That said, it would be pretty simple for the mother to have the boyfriend and child DNA tested privately, and some judges might establish some visitation for the biological father (who, if he's living with the woman and children, is already spending time with the child). But I couldn't imagine him gaining any parental rights. The husband will, in all likelihood (though again, I can't guarantee anything), get the same custody he'd be entitled to, either way. (Here, there's a presumption of joint legal custody, and as much time with each parent as practicable, assuming both are fit parents. In many cases, it's 50/50. Depending on the state, the wife's infidelity and seeming abandonment of her older son can be a factor.)

Your friend (the husband) should get a lawyer for the divorce and custody battle that he's likely in for, whether he's his son's genetic father or not. He is that boy's dad.
post #5 of 9
Thread Starter 
[QUOTE=ProtoLawyer;12576445](before I start, standard caveats: I am not a lawyer yet, and even if I was, this isn't legal advice.)

What state are they in?

Thank you for the info. He lives PA. She has left the state.
post #6 of 9
Originally Posted by ProtoLawyer View Post
(before I start, standard caveats: I am not a lawyer yet, and even if I was, this isn't legal advice.)

What state are they in?

Thank you for the info. He lives PA. She has left the state.

(from PA here)

I don't know all the legalities... but he needs to go to a lawyer NOW! And she is going to be in BIG trouble.

When my DH went through the custody battle with his ex, his lawyer said up front she cannot leave the state and there would be legal reprecussions against her if she did. He is the HUSBAND and has way more rights. It would be different if they were not married... but your friend has a lot of ground to stand on right now.

The other big point... she left one son. PA considers that child abandonment... they are not going to look on that well in court.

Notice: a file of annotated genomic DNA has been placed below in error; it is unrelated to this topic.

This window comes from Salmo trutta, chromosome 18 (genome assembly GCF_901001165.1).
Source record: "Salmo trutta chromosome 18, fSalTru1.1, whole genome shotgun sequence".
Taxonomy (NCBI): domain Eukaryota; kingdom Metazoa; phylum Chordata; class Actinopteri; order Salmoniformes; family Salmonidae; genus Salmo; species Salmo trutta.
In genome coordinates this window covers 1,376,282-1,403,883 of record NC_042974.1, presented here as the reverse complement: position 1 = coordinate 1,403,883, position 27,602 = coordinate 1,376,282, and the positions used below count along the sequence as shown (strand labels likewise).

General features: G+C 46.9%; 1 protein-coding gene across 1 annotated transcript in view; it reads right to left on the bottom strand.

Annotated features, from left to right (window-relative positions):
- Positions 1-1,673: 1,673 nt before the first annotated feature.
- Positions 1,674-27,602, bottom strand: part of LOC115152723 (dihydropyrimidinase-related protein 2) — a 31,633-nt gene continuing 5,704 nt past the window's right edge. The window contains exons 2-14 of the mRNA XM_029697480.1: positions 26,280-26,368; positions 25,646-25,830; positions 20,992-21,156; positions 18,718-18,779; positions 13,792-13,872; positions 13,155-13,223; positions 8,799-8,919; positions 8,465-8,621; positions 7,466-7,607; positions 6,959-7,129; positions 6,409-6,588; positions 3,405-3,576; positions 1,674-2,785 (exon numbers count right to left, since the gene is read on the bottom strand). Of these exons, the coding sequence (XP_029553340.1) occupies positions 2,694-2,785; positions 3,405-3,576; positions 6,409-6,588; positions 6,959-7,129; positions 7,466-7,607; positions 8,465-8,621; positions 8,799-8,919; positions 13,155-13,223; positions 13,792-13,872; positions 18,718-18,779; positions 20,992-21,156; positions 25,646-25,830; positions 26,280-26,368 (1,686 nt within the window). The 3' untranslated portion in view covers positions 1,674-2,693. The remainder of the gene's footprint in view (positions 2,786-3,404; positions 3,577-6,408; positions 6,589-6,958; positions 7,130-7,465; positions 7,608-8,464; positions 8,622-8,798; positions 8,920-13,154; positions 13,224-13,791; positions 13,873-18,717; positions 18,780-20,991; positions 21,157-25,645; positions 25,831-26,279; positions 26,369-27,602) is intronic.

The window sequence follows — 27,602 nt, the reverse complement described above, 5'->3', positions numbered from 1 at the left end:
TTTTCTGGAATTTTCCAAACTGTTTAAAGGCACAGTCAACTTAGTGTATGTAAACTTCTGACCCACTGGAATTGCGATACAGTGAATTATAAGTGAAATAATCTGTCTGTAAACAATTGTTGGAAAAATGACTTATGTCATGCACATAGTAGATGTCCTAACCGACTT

If your friend acts now and goes to a lawyer ASAP... I would think he'd get his youngest DS back pretty soon.

Good Luck!!
post #7 of 9
Even if they weren't married, a judge may have a very hard time disrupting a 5-year-old's concept of who his father is over genes.

Keep in mind, also, that "he's not yours!" is often something flung in anger or spite rather than because it's at all true. (That's why, when I'm in paternity court acting as guardian ad litem for teenage boys who may have fathered children, I insist in paternity testing no matter how vehemently the boy, the girl, or their parents disagree--that way, it's absolutely settled up-front and it can't be used against any party later.)
post #8 of 9
If she's left the state, doesn't he need to file ASAP so that PA retains jurisdiction BEFORE she files in her new state of residence?
post #9 of 9
here in michigan, if a woman is married, the husband is the legal father of any child born or conceived during the marriage. Its called Lord Mansfield's Law and its in effect in many other states as well. even if the husband is found to not be biologically related, he is still the father unless motions are filed to exclude the child from the marriage, usually during a divorce proceeding. this is a very problematic law for biological fathers who want to see their kids, and legal fathers who don't want to but are forced to illegally.

(as our lawyer said - law trumps morals.)

i would get a GOOD attorney if i were the husband. we went through three before finding one who actually understood the case.